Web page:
I recently returned from Bhubaneswar, India where I was studying and performing Odissi dance and teaching yoga to mostly dancers and musicians. Odissi is a classical dance that has its roots in the yogic temple rites of the tantrik priestesses of ancient Orissa or Kalinga. The dance was nearly lost during British rule because the sensual nature of the dance made the English uncomfortable.
Odissi has been reconstructed from existing traditions, the study of ancient texts like the Natya Shastra and from the study of temple sculptures. The Natya Shastra could be from 1500-3000 years old or even older according to some. It offers not only a general theory of aesthetics (often compared to Aristotle’s Poetics) it is also a detailed compendium of the technical details of the arts of dance, music, dramaturgy, costuming and all arts relating to the stage. It is often called the Fifth Veda. It describes performance as a kind of yoga or means of liberation (mokshya) for both performers and informed spectators.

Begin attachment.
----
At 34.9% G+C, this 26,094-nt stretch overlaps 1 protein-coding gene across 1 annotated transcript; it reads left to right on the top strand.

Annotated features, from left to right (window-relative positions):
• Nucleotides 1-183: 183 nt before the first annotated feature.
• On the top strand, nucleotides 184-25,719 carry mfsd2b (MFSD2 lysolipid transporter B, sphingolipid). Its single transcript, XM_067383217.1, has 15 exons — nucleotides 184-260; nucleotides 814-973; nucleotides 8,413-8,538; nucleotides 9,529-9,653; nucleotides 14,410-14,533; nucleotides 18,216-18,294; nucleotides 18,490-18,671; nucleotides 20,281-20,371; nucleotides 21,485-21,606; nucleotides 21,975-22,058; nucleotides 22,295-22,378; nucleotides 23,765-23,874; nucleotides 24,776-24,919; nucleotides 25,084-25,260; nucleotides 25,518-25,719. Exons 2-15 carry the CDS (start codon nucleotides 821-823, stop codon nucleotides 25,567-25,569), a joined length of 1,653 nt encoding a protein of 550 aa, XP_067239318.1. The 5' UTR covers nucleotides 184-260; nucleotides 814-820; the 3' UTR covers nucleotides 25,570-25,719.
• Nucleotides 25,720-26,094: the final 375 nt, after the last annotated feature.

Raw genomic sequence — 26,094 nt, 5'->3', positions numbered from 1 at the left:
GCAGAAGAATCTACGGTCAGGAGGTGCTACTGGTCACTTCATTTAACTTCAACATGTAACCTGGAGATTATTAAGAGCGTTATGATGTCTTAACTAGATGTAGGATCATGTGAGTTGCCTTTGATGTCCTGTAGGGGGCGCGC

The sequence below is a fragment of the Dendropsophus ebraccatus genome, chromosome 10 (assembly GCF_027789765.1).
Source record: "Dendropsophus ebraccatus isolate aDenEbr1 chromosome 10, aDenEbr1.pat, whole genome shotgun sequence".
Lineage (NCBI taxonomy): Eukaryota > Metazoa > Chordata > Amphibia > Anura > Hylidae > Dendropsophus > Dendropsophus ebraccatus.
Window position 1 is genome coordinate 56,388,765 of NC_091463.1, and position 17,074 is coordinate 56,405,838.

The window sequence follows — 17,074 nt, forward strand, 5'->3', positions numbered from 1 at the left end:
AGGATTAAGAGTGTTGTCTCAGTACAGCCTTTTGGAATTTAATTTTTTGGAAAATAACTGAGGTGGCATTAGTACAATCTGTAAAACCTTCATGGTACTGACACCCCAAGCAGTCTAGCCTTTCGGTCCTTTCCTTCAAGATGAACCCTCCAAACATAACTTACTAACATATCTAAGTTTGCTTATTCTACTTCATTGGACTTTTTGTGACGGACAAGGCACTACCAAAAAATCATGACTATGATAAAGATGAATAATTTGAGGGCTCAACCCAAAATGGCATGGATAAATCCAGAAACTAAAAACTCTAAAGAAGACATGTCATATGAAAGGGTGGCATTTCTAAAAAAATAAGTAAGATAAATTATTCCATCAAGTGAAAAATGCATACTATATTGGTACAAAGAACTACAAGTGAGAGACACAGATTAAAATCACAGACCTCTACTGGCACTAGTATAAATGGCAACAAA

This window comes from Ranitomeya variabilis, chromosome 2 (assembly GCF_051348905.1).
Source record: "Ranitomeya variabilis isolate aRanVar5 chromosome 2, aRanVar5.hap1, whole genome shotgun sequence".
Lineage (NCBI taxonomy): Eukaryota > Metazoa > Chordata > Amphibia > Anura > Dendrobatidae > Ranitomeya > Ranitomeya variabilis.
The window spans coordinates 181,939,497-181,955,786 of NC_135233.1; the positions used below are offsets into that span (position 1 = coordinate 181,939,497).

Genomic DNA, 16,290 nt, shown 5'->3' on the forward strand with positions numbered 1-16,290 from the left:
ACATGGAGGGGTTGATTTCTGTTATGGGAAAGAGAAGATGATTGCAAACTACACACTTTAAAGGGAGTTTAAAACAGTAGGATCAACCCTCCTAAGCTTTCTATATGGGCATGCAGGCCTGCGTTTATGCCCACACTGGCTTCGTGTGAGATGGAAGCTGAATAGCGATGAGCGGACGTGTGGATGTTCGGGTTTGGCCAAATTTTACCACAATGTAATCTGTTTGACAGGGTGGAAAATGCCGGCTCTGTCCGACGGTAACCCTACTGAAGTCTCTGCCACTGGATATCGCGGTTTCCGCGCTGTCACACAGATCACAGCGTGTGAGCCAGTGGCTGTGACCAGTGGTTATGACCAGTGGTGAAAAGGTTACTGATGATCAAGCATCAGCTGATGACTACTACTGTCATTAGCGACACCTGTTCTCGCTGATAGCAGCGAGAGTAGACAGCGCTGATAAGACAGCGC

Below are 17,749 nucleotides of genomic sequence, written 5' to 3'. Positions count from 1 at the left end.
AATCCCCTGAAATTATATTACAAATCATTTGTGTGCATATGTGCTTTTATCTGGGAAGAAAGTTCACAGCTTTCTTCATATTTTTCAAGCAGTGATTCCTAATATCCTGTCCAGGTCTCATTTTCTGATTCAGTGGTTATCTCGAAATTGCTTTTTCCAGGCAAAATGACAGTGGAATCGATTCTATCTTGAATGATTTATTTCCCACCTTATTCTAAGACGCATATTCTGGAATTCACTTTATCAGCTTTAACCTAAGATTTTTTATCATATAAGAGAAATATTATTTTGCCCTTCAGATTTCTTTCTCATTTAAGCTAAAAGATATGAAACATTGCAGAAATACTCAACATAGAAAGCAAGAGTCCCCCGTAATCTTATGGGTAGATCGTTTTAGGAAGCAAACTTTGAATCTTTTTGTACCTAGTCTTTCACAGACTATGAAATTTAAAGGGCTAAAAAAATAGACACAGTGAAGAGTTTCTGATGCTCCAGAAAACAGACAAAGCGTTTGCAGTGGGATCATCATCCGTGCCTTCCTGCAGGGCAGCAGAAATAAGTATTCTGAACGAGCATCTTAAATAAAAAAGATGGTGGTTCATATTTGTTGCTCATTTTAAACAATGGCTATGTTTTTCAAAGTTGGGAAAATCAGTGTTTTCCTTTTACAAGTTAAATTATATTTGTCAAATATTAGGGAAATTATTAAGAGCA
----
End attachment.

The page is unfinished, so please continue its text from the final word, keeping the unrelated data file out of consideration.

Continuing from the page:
This tradition of dance/music/theater/yoga has traditionally been open, unlike many other yogic traditions, to women, non-brahmins, and other “impure persons”. Though the state of Orissa is now largely Vashnaivite it was for many years a stronghold of tantrik Shiva/Shakti worship and there are a number of well-preserved temples from this period in Bhubaneswar, Puri, Konark and elsewhere. It was interesting to witness these temples with their many graphic sculptures not only depicting an acceptance of sexuality but celebrating its power in contrast to the pervasive shyness about sexuality in contemporary Indian society. It was a great gift to be learning the dance while living with a group dancers and feeling, at least momentarily, woven in to the spiritual fabric of their daily lives and practice. It seemed that many people had a practice with a strong spiritual focus or one which utilized dance and music as a means, but few people had a yoga practice which supported their physical well-being and complemented their other activities. So, I ended up being very much in demand as a yoga teacher – with students ranging from teenagers to a woman in her late 80’s. I was able to work in trade for room and board, dance study with teachers there, and a new silk costume! The overall experience was encouraging, invigorating and humbling. I can’t wait to go back in December!
Posted by: Douglas Ridings
Douglas will perform Odissi at 8 Limbs Capitol Hill on Saturday, May 15 prior to our scheduledd Kirtan with Gina Salá. He is also teaching in the 8 Limbs Yoga Immersion and will offer classes on Hindu Mythology and Home Practice.